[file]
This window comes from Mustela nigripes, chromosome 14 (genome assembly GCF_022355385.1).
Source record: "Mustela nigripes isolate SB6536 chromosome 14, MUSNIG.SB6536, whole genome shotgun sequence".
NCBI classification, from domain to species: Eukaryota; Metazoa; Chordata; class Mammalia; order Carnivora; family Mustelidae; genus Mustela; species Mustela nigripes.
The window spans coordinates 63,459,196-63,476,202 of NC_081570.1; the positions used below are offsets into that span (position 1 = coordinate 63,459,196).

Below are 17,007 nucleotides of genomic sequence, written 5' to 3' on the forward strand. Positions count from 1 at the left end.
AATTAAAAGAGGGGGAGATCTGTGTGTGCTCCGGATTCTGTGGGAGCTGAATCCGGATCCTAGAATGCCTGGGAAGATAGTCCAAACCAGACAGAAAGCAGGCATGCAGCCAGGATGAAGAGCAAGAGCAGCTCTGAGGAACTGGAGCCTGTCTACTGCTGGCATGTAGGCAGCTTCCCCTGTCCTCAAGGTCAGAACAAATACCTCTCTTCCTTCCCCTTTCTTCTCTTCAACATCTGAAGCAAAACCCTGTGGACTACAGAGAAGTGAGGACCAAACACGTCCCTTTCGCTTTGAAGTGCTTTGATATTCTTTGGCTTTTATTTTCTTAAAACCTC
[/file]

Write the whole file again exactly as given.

This window comes from Mustela nigripes, chromosome 14 (genome assembly GCF_022355385.1).
Source record: "Mustela nigripes isolate SB6536 chromosome 14, MUSNIG.SB6536, whole genome shotgun sequence".
NCBI classification, from domain to species: Eukaryota; Metazoa; Chordata; class Mammalia; order Carnivora; family Mustelidae; genus Mustela; species Mustela nigripes.
The window spans coordinates 63,459,196-63,476,202 of NC_081570.1; the positions used below are offsets into that span (position 1 = coordinate 63,459,196).

Below are 17,007 nucleotides of genomic sequence, written 5' to 3' on the forward strand. Positions count from 1 at the left end.
AATTAAAAGAGGGGGAGATCTGTGTGTGCTCCGGATTCTGTGGGAGCTGAATCCGGATCCTAGAATGCCTGGGAAGATAGTCCAAACCAGACAGAAAGCAGGCATGCAGCCAGGATGAAGAGCAAGAGCAGCTCTGAGGAACTGGAGCCTGTCTACTGCTGGCATGTAGGCAGCTTCCCCTGTCCTCAAGGTCAGAACAAATACCTCTCTTCCTTCCCCTTTCTTCTCTTCAACATCTGAAGCAAAACCCTGTGGACTACAGAGAAGTGAGGACCAAACACGTCCCTTTCGCTTTGAAGTGCTTTGATATTCTTTGGCTTTTATTTTCTTAAAACCTC